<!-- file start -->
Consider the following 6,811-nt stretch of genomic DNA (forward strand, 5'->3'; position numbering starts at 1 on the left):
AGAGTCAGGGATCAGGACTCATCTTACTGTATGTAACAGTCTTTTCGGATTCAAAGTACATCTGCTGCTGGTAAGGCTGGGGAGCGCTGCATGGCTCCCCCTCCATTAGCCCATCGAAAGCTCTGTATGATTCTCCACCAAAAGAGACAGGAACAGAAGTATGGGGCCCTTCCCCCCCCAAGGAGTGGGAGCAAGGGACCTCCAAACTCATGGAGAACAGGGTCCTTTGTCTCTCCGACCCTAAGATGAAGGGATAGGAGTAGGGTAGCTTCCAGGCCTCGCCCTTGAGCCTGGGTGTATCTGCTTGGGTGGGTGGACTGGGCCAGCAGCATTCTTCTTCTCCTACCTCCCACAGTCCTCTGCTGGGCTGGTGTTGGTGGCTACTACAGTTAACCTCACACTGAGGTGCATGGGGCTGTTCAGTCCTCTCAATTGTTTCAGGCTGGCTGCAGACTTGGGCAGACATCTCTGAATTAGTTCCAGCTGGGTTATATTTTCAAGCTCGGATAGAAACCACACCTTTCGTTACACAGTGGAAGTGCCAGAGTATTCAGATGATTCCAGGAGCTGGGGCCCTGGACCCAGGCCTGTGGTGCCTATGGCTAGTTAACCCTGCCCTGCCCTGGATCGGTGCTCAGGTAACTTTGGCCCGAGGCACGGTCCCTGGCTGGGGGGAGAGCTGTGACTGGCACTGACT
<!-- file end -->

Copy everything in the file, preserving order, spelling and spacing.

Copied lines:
Consider the following 6,811-nt stretch of genomic DNA (forward strand, 5'->3'; position numbering starts at 1 on the left):
AGAGTCAGGGATCAGGACTCATCTTACTGTATGTAACAGTCTTTTCGGATTCAAAGTACATCTGCTGCTGGTAAGGCTGGGGAGCGCTGCATGGCTCCCCCTCCATTAGCCCATCGAAAGCTCTGTATGATTCTCCACCAAAAGAGACAGGAACAGAAGTATGGGGCCCTTCCCCCCCCAAGGAGTGGGAGCAAGGGACCTCCAAACTCATGGAGAACAGGGTCCTTTGTCTCTCCGACCCTAAGATGAAGGGATAGGAGTAGGGTAGCTTCCAGGCCTCGCCCTTGAGCCTGGGTGTATCTGCTTGGGTGGGTGGACTGGGCCAGCAGCATTCTTCTTCTCCTACCTCCCACAGTCCTCTGCTGGGCTGGTGTTGGTGGCTACTACAGTTAACCTCACACTGAGGTGCATGGGGCTGTTCAGTCCTCTCAATTGTTTCAGGCTGGCTGCAGACTTGGGCAGACATCTCTGAATTAGTTCCAGCTGGGTTATATTTTCAAGCTCGGATAGAAACCACACCTTTCGTTACACAGTGGAAGTGCCAGAGTATTCAGATGATTCCAGGAGCTGGGGCCCTGGACCCAGGCCTGTGGTGCCTATGGCTAGTTAACCCTGCCCTGCCCTGGATCGGTGCTCAGGTAACTTTGGCCCGAGGCACGGTCCCTGGCTGGGGGGAGAGCTGTGACTGGCACTGACT